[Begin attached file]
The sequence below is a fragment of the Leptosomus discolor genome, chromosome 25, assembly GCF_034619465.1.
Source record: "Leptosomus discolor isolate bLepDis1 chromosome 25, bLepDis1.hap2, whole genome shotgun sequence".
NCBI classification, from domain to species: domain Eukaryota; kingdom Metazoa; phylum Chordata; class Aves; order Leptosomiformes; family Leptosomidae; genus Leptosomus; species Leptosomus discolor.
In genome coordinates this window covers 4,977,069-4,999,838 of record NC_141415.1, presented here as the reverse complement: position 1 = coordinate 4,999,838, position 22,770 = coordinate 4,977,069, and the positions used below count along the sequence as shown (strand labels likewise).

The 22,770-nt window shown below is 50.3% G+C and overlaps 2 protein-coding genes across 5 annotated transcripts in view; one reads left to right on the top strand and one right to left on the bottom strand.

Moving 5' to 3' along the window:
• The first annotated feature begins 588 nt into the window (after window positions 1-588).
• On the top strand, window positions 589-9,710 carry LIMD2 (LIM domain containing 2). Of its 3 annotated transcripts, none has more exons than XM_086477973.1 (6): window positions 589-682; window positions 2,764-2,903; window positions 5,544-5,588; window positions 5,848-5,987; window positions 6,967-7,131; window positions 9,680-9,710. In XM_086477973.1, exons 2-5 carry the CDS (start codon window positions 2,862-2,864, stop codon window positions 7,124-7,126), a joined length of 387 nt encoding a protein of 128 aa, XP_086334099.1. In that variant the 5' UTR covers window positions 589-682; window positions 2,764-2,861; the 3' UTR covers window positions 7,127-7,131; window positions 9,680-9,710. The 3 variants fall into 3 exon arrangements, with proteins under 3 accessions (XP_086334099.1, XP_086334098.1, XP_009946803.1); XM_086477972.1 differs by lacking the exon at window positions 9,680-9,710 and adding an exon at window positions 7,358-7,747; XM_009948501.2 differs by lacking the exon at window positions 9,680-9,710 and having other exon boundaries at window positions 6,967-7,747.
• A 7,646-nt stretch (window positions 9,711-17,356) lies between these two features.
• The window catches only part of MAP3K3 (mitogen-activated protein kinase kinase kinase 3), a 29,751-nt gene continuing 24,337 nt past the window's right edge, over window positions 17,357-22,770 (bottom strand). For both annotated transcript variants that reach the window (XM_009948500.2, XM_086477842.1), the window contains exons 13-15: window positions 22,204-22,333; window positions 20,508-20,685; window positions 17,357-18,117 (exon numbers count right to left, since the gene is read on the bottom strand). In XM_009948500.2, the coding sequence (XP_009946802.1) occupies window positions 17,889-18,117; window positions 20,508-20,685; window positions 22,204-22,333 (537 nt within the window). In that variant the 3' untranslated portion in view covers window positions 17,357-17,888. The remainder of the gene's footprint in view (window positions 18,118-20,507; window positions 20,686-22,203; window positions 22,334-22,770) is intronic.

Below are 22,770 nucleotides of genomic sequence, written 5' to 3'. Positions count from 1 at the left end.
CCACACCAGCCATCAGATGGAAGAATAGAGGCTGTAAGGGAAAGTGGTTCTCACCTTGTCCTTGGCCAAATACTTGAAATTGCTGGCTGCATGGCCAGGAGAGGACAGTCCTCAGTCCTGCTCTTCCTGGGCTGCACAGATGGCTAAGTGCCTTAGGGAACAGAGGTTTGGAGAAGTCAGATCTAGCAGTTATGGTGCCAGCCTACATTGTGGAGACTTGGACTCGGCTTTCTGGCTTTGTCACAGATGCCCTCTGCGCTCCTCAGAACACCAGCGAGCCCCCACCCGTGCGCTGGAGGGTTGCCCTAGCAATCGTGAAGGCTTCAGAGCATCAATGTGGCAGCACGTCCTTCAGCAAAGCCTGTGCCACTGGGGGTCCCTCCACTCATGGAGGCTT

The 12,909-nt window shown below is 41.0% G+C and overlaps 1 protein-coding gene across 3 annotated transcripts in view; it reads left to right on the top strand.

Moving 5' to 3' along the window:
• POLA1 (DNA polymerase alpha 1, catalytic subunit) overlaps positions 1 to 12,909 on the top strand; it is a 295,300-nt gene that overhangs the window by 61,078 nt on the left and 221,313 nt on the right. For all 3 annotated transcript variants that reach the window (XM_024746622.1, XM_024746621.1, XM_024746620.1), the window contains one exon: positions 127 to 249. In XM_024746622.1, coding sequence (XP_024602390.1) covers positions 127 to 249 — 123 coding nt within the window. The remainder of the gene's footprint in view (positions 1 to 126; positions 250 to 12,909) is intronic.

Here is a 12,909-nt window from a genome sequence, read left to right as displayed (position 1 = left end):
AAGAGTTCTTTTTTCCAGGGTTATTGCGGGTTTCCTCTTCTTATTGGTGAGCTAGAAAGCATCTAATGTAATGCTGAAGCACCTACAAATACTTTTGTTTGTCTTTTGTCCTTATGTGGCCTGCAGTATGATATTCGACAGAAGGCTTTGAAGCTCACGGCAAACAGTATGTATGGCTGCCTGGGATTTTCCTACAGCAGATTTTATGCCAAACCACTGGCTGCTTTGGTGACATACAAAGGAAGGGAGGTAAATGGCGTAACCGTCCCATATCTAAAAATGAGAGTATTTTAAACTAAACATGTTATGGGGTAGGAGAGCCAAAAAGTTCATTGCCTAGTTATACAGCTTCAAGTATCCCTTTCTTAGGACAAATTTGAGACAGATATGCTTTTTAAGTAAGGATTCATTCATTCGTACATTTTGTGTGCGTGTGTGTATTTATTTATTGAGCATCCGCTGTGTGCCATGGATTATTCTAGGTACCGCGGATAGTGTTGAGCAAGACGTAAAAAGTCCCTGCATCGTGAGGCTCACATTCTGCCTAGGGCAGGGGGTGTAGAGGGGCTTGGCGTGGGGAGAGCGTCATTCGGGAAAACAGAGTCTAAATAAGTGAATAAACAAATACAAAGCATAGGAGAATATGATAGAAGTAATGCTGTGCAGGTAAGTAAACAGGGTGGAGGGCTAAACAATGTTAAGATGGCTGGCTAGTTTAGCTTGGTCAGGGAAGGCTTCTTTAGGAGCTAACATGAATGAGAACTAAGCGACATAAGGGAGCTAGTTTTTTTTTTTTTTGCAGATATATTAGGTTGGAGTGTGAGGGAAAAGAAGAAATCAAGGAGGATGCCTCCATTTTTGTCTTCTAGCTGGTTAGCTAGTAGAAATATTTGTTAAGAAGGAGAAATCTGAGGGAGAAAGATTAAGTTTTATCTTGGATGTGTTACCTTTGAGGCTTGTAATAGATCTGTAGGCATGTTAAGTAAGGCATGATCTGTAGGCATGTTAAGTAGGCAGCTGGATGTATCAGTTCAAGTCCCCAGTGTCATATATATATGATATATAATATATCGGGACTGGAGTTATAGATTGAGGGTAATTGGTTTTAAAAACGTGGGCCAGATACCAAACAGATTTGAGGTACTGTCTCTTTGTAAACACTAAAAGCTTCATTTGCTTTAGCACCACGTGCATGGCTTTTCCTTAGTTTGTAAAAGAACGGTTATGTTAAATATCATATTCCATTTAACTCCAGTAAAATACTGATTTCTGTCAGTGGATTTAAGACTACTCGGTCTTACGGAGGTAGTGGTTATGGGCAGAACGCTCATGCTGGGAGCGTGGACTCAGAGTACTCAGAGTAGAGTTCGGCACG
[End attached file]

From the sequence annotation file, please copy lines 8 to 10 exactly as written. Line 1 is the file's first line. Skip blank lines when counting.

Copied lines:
• On the top strand, window positions 589-9,710 carry LIMD2 (LIM domain containing 2). Of its 3 annotated transcripts, none has more exons than XM_086477973.1 (6): window positions 589-682; window positions 2,764-2,903; window positions 5,544-5,588; window positions 5,848-5,987; window positions 6,967-7,131; window positions 9,680-9,710. In XM_086477973.1, exons 2-5 carry the CDS (start codon window positions 2,862-2,864, stop codon window positions 7,124-7,126), a joined length of 387 nt encoding a protein of 128 aa, XP_086334099.1. In that variant the 5' UTR covers window positions 589-682; window positions 2,764-2,861; the 3' UTR covers window positions 7,127-7,131; window positions 9,680-9,710. The 3 variants fall into 3 exon arrangements, with proteins under 3 accessions (XP_086334099.1, XP_086334098.1, XP_009946803.1); XM_086477972.1 differs by lacking the exon at window positions 9,680-9,710 and adding an exon at window positions 7,358-7,747; XM_009948501.2 differs by lacking the exon at window positions 9,680-9,710 and having other exon boundaries at window positions 6,967-7,747.
• A 7,646-nt stretch (window positions 9,711-17,356) lies between these two features.
• The window catches only part of MAP3K3 (mitogen-activated protein kinase kinase kinase 3), a 29,751-nt gene continuing 24,337 nt past the window's right edge, over window positions 17,357-22,770 (bottom strand). For both annotated transcript variants that reach the window (XM_009948500.2, XM_086477842.1), the window contains exons 13-15: window positions 22,204-22,333; window positions 20,508-20,685; window positions 17,357-18,117 (exon numbers count right to left, since the gene is read on the bottom strand). In XM_009948500.2, the coding sequence (XP_009946802.1) occupies window positions 17,889-18,117; window positions 20,508-20,685; window positions 22,204-22,333 (537 nt within the window). In that variant the 3' untranslated portion in view covers window positions 17,357-17,888. The remainder of the gene's footprint in view (window positions 18,118-20,507; window positions 20,686-22,203; window positions 22,334-22,770) is intronic.